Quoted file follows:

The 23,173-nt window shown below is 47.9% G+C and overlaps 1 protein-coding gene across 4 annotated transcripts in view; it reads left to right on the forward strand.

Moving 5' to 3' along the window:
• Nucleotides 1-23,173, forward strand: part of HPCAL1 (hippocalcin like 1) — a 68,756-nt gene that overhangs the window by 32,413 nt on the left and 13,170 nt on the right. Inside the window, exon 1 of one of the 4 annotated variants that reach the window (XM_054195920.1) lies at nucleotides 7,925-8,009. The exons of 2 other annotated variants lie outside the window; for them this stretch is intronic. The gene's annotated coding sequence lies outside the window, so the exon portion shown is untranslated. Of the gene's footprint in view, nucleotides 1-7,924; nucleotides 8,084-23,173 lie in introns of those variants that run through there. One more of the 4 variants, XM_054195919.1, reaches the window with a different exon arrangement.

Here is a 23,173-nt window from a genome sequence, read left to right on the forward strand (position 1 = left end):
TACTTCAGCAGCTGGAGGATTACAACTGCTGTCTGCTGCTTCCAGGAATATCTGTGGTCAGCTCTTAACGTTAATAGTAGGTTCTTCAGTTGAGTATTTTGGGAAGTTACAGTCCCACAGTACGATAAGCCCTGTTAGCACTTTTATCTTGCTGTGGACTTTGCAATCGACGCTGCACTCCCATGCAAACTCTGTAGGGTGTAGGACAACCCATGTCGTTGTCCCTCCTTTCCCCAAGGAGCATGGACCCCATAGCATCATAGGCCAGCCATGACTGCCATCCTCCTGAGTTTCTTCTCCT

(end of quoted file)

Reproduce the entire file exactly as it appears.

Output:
The 23,173-nt window shown below is 47.9% G+C and overlaps 1 protein-coding gene across 4 annotated transcripts in view; it reads left to right on the forward strand.

Moving 5' to 3' along the window:
• Nucleotides 1-23,173, forward strand: part of HPCAL1 (hippocalcin like 1) — a 68,756-nt gene that overhangs the window by 32,413 nt on the left and 13,170 nt on the right. Inside the window, exon 1 of one of the 4 annotated variants that reach the window (XM_054195920.1) lies at nucleotides 7,925-8,009. The exons of 2 other annotated variants lie outside the window; for them this stretch is intronic. The gene's annotated coding sequence lies outside the window, so the exon portion shown is untranslated. Of the gene's footprint in view, nucleotides 1-7,924; nucleotides 8,084-23,173 lie in introns of those variants that run through there. One more of the 4 variants, XM_054195919.1, reaches the window with a different exon arrangement.

Here is a 23,173-nt window from a genome sequence, read left to right on the forward strand (position 1 = left end):
TACTTCAGCAGCTGGAGGATTACAACTGCTGTCTGCTGCTTCCAGGAATATCTGTGGTCAGCTCTTAACGTTAATAGTAGGTTCTTCAGTTGAGTATTTTGGGAAGTTACAGTCCCACAGTACGATAAGCCCTGTTAGCACTTTTATCTTGCTGTGGACTTTGCAATCGACGCTGCACTCCCATGCAAACTCTGTAGGGTGTAGGACAACCCATGTCGTTGTCCCTCCTTTCCCCAAGGAGCATGGACCCCATAGCATCATAGGCCAGCCATGACTGCCATCCTCCTGAGTTTCTTCTCCT